By contrast, gain-of-function mutations in PCSK9 that increase activity increase LDL receptor degradation, reducing the numbers of receptors on cell surfaces (1)(2)(10). Hence, autosomal dominant hypercholesterolemia (ADH) is clinically indistinguishable from classic familial hypercholesterolemia (FH) (11). The only common PCSK9 variant in the UK is p.D374Y, which occurs in about 2% of patients with a clinical diagnosis of FH (12). This variant is associated with particularly high pretreatment LDL-C concentrations and a high risk of developing premature CHD, compared with FH patients with a mutation in the LDLR gene (low density lipoprotein receptor) (13). Interestingly, the PCSK9 promoter contains sterol-responsive elements (14), and cellular and plasma PCSK9 concentrations increase after statin treatment (15)(16). To some extent, this effect of statin therapy on the PCSK9 concentration will counter statin-induced LDL receptor production and reduce the lipid-lowering effect. This countering effect is likely to be particularly striking in FH patients who carry a gain-of-function PCSK9 variant such as p.D374Y and probably explains why the LDL-C concentration responds poorly to statin treatment in these patients (12)(13).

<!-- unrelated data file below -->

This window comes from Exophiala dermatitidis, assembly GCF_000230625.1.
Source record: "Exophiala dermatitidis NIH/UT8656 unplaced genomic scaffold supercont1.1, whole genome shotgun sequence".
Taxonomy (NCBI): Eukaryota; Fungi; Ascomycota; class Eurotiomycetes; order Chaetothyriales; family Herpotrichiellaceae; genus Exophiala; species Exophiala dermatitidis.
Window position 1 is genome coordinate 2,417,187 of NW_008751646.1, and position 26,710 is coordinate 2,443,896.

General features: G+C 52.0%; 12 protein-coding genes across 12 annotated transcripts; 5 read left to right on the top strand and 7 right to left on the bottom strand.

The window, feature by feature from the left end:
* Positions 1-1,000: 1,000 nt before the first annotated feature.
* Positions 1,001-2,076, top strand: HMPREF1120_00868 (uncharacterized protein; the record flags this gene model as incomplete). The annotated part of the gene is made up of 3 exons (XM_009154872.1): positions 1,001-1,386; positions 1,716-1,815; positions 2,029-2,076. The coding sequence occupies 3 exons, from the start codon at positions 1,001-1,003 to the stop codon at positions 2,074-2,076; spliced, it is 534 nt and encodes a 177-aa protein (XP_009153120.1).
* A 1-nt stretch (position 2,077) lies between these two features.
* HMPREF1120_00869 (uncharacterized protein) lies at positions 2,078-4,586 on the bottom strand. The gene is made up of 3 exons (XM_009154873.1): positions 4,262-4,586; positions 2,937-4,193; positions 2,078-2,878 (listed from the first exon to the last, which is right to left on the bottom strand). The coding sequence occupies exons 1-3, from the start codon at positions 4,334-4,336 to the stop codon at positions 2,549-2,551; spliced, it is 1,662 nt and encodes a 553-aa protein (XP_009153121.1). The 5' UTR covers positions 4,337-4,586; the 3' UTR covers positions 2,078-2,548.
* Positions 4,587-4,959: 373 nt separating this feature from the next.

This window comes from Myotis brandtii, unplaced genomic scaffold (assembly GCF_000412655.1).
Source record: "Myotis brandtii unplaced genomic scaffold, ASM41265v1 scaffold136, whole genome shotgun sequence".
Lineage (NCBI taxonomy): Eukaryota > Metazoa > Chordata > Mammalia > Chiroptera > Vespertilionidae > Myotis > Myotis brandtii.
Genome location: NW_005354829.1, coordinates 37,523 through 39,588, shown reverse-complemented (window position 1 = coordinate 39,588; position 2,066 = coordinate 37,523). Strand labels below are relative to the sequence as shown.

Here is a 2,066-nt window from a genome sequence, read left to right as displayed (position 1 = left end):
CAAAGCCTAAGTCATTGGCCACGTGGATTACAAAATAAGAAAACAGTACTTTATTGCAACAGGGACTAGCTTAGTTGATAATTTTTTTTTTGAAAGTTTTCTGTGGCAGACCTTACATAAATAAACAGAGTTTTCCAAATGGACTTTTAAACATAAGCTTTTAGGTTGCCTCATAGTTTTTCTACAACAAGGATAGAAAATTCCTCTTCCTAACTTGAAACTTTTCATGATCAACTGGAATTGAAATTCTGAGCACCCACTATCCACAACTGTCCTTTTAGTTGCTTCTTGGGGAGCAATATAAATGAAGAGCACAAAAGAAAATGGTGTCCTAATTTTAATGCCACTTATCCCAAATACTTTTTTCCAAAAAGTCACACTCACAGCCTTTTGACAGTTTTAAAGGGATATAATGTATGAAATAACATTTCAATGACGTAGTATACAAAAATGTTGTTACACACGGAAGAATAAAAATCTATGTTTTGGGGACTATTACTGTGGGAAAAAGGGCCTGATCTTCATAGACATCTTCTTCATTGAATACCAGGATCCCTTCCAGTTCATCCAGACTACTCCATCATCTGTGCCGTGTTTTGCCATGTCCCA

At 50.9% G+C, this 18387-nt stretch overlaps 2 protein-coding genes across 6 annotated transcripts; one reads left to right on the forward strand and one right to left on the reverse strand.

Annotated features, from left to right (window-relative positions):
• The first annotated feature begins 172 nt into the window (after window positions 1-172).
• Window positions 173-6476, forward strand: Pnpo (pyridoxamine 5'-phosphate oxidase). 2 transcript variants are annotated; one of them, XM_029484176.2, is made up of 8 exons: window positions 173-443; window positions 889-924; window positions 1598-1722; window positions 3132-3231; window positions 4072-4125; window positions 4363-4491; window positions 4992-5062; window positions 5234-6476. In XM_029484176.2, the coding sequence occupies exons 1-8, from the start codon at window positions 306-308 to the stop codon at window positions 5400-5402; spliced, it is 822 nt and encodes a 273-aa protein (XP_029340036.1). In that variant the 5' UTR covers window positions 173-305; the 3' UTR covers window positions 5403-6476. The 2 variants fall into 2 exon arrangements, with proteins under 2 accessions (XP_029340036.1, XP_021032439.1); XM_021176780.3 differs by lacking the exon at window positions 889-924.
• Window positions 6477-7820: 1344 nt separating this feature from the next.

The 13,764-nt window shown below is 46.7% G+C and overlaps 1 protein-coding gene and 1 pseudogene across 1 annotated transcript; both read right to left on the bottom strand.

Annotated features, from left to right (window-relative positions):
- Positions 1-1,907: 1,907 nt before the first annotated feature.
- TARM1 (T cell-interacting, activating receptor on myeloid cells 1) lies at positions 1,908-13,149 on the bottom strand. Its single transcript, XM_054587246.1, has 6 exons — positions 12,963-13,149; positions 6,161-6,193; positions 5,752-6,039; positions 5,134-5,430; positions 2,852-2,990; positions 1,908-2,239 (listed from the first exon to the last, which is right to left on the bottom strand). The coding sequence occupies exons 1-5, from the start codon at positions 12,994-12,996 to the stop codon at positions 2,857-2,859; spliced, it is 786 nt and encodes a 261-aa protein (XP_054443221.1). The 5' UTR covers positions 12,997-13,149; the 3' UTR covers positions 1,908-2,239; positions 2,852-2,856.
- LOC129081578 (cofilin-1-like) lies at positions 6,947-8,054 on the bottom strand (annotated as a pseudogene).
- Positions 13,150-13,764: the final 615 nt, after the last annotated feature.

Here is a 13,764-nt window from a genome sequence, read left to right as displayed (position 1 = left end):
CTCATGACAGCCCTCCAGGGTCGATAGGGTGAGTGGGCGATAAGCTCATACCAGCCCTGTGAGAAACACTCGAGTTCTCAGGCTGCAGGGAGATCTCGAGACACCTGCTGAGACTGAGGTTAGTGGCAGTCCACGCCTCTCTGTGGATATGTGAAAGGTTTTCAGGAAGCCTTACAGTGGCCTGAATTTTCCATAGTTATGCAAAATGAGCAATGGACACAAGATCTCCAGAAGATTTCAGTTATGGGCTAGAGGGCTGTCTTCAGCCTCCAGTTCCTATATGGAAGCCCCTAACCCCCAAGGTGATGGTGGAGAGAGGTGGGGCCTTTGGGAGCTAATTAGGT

In patients with the strongest clinical suspicion of ADH/FH, particularly those with tendinous xanthomas, a causative mutation can be found in 70%–80% of cases (12)(17). Most commonly, the mutation is in the LDLR gene, but mutations have also been found in the APOB [apolipoprotein B (including Ag(x) antigen)] and PCSK9 genes (18). The molecular cause still has not been identified in the remaining patients, however, leading to speculations that additional genetic loci must be involved (18). We therefore hypothesized that measurement of plasma PCSK9 in this “no-mutation detected” FH patient group might identify individuals for whom further molecular testing of the PCSK9 gene might be useful. A recent report (19) described 2 PCSK9 promoter variants in ADH patients (c.−288G>A and c.−332C>A) and presented evidence that the c.−332A allele increased promoter strength such that higher plasma PCSK9 protein concentrations would be expected to cause the hypercholesterolemia; however, plasma PCSK9 concentrations were not reported. Several methods have recently been developed for rapid and accurate measurement of PCSK9 concentrations in plasma samples (16)(20)(21)(22). As expected, the plasma PCSK9 concentration is strongly correlated with the LDL-C concentration in healthy individuals (20)(21)(22). The aim of the present study was to measure PCSK9 concentrations in healthy carriers and noncarriers of the p.R46L variant and in statin-treated patients with FH caused by mutations in the PCSK9 gene (p.D374Y). We also intended to compare these results with PCSK9 concentrations in similarly treated FH patients with mutations in the LDLR or APOB gene (specifically p.R3527Q, previously known as R3500Q), as well as in a group of patients for whom no molecular cause has been identified.
Materials and Methods